After Munduk, we caught a ride south to Ubud, a small town that is hugely popular with tourists for its numerous art galleries and fascinating displays of Balinese culture. We were very skeptical about going to Ubud knowing how touristy it would be and yet simultaneously enthralled by the prospect of seeing some amazing aspects of Balinese history and culture that can only be found there.
For one, Ubud is home to the Sacred Monkey Forest of Bali– a park containing an ancient Balinese temple crawling with macaque monkeys that run the spectrum from adorable and hilarious to downright terrifying. I didn’t know anything about the Monkey Forest before casually strolling up to its entrance, and I half-expected that the monkeys would be few and far between, possibly viewable from several meters below their safe habitats up in the trees. Instead, I was at first pleasantly surprised (and later horrified) to find that they are literally everywhere; from the moment you enter the park, monkeys swarm at your feet in search of a handout and eye you from low-hanging branches mere inches away as you casually try to avoid their glances. They literally drape the temple walls, making this beautiful, yet haunting, place even more spooky and surreal. At one point, Scott made the mistake of making googly eyes at an adorable baby monkey sitting at eye level with us for too long, causing its not-as-adorable dad to literally run after Scott, trying to bite his ankles! We watched another monkey repeatedly jump up onto a young woman’s shiny white purse and attempt to probe at the contents inside, terrifying the poor woman. Despite the too-close-for-comfort encounters, we had a blast walking through the beautiful trails and snapping some pics of the less-hostile inhabitants:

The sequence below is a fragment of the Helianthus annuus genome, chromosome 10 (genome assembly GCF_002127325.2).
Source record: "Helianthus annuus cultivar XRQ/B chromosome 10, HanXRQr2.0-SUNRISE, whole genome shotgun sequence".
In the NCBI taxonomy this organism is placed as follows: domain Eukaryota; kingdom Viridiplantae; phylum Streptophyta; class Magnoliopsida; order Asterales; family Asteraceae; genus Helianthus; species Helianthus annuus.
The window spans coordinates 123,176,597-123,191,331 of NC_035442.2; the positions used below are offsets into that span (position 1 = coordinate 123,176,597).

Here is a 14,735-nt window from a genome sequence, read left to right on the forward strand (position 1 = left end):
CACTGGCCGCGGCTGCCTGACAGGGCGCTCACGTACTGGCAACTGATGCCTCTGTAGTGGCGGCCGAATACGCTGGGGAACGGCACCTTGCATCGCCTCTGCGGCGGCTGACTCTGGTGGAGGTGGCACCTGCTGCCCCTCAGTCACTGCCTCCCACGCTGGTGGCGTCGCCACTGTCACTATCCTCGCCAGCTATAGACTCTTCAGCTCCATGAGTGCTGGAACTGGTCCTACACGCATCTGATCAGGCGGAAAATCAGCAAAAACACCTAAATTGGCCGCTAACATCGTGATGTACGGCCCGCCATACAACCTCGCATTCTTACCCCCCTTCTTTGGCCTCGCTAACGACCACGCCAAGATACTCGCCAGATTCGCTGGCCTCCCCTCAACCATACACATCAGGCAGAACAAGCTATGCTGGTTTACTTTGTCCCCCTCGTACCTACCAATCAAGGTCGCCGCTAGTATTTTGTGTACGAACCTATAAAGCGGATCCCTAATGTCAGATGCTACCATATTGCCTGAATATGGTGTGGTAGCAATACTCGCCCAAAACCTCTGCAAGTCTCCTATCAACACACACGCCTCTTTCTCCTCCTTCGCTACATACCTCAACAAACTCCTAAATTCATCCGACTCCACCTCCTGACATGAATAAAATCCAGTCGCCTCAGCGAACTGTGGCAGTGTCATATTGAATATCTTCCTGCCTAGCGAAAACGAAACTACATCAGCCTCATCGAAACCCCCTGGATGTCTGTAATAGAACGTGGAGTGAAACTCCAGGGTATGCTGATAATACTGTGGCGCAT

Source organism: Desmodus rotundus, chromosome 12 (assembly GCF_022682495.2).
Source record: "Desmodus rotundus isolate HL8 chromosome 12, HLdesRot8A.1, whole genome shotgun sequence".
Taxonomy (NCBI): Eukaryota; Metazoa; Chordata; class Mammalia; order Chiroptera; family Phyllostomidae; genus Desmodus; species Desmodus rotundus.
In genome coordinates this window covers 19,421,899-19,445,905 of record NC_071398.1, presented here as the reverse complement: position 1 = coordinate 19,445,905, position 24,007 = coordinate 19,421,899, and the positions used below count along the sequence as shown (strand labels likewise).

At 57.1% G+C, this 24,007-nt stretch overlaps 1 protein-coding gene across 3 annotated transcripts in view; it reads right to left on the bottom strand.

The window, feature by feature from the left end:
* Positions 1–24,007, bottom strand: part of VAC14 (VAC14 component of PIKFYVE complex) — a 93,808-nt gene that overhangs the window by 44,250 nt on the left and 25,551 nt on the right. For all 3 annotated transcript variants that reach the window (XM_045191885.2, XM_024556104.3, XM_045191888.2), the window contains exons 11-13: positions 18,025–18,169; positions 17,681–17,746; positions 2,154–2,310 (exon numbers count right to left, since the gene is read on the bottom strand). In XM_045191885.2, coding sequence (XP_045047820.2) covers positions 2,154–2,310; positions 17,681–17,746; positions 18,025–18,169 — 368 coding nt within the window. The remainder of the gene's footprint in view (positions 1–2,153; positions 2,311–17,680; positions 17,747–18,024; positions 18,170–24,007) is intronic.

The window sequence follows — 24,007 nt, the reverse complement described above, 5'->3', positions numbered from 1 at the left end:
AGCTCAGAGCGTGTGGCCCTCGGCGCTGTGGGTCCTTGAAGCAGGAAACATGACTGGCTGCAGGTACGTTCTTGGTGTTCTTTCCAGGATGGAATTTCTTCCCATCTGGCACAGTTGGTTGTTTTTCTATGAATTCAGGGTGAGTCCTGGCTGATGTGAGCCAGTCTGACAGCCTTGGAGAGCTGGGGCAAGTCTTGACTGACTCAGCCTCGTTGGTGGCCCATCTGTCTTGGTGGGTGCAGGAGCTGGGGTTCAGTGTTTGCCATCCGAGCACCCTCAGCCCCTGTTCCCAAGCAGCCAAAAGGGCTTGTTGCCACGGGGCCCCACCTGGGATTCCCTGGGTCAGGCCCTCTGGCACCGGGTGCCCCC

Another one of the temple’s inhabitants contemplated the meaning of life (or perhaps his chances of snagging my shiny earrings) from his perch within the main temple:
Pura Dalem Agung temple within the Monkey Forest (above: wearing a rental sarong, required to enter the temple):
The second major reason that we had for visiting Ubud is that Ubud is one of the only places in Bali that foreigners can easily observe traditional Balinese dances. One of these dances, the Kecak, had captivated us since we first learned about it while watching the amazing short film “Baraka” over 10 years ago (check it out if you have not seen it!). The Kecak, or “monkey chant” is performed by concentric circles of at least 100 men, wearing checked cloths around their waists and chanting the “kecak”, intended to induce a trance-like state in the chanters.
Video of the Kecak (you will definitely want to turn the sound up for this one):
Following the Kecak, the chanters cleared the stage and a single man appeared to perform a second dance called the Fire Dance. The dance began with the man straddling a home-made “horse” made of wood and straw, moving around a bonfire. He then (quite shockingly and very ceremoniously) ran barefoot across the fire, purposefully kicking piles of burning embers into the feet of the audience. He persistently continued to run into the smoldering embers, his feet becoming blacker with each pass through the fire. After a final pass and a futile “struggle” to break free from the other performers who were “taming” the horse, he literally collapsed at the edge of what remained of the fire, where he remained until the we, the audience, were gone.
On our last morning in Ubud, we awoke at 4:30 to make an early morning trek along one of the many beautiful valleys on the outskirts of town– a nice respite from the craziness of the central village and a reminder of why Ubud continues to be loved by millions of visitors every year– rightfully so.